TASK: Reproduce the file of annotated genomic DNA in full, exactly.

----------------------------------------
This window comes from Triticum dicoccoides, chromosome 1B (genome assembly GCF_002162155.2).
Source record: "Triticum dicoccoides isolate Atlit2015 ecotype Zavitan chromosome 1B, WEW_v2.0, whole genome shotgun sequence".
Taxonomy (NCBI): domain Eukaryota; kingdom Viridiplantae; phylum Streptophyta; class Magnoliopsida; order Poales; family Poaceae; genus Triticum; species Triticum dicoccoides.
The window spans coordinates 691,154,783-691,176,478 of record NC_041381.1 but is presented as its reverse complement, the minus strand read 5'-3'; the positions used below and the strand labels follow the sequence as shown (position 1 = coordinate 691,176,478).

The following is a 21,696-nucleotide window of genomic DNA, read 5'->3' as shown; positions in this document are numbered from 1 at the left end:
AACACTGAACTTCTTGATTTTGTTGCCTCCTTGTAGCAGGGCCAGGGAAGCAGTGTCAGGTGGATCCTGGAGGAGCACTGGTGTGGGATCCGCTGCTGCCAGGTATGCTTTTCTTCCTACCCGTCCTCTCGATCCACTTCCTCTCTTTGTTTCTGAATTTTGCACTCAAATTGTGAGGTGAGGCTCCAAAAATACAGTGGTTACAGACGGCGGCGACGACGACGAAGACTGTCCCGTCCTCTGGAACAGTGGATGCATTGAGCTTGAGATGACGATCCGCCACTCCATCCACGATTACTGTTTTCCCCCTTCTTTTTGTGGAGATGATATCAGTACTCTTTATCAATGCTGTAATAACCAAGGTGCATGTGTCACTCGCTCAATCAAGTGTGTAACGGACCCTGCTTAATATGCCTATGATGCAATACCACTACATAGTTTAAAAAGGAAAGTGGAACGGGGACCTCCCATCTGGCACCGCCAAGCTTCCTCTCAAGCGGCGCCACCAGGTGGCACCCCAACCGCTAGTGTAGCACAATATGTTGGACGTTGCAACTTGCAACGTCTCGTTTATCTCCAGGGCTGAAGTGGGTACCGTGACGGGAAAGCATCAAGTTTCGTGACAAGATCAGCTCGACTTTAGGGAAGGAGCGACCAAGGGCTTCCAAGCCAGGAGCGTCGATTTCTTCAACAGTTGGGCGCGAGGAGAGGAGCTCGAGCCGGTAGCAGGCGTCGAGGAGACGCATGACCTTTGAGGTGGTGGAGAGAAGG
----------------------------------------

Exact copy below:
This window comes from Triticum dicoccoides, chromosome 1B (genome assembly GCF_002162155.2).
Source record: "Triticum dicoccoides isolate Atlit2015 ecotype Zavitan chromosome 1B, WEW_v2.0, whole genome shotgun sequence".
Taxonomy (NCBI): domain Eukaryota; kingdom Viridiplantae; phylum Streptophyta; class Magnoliopsida; order Poales; family Poaceae; genus Triticum; species Triticum dicoccoides.
The window spans coordinates 691,154,783-691,176,478 of record NC_041381.1 but is presented as its reverse complement, the minus strand read 5'-3'; the positions used below and the strand labels follow the sequence as shown (position 1 = coordinate 691,176,478).

The following is a 21,696-nucleotide window of genomic DNA, read 5'->3' as shown; positions in this document are numbered from 1 at the left end:
AACACTGAACTTCTTGATTTTGTTGCCTCCTTGTAGCAGGGCCAGGGAAGCAGTGTCAGGTGGATCCTGGAGGAGCACTGGTGTGGGATCCGCTGCTGCCAGGTATGCTTTTCTTCCTACCCGTCCTCTCGATCCACTTCCTCTCTTTGTTTCTGAATTTTGCACTCAAATTGTGAGGTGAGGCTCCAAAAATACAGTGGTTACAGACGGCGGCGACGACGACGAAGACTGTCCCGTCCTCTGGAACAGTGGATGCATTGAGCTTGAGATGACGATCCGCCACTCCATCCACGATTACTGTTTTCCCCCTTCTTTTTGTGGAGATGATATCAGTACTCTTTATCAATGCTGTAATAACCAAGGTGCATGTGTCACTCGCTCAATCAAGTGTGTAACGGACCCTGCTTAATATGCCTATGATGCAATACCACTACATAGTTTAAAAAGGAAAGTGGAACGGGGACCTCCCATCTGGCACCGCCAAGCTTCCTCTCAAGCGGCGCCACCAGGTGGCACCCCAACCGCTAGTGTAGCACAATATGTTGGACGTTGCAACTTGCAACGTCTCGTTTATCTCCAGGGCTGAAGTGGGTACCGTGACGGGAAAGCATCAAGTTTCGTGACAAGATCAGCTCGACTTTAGGGAAGGAGCGACCAAGGGCTTCCAAGCCAGGAGCGTCGATTTCTTCAACAGTTGGGCGCGAGGAGAGGAGCTCGAGCCGGTAGCAGGCGTCGAGGAGACGCATGACCTTTGAGGTGGTGGAGAGAAGG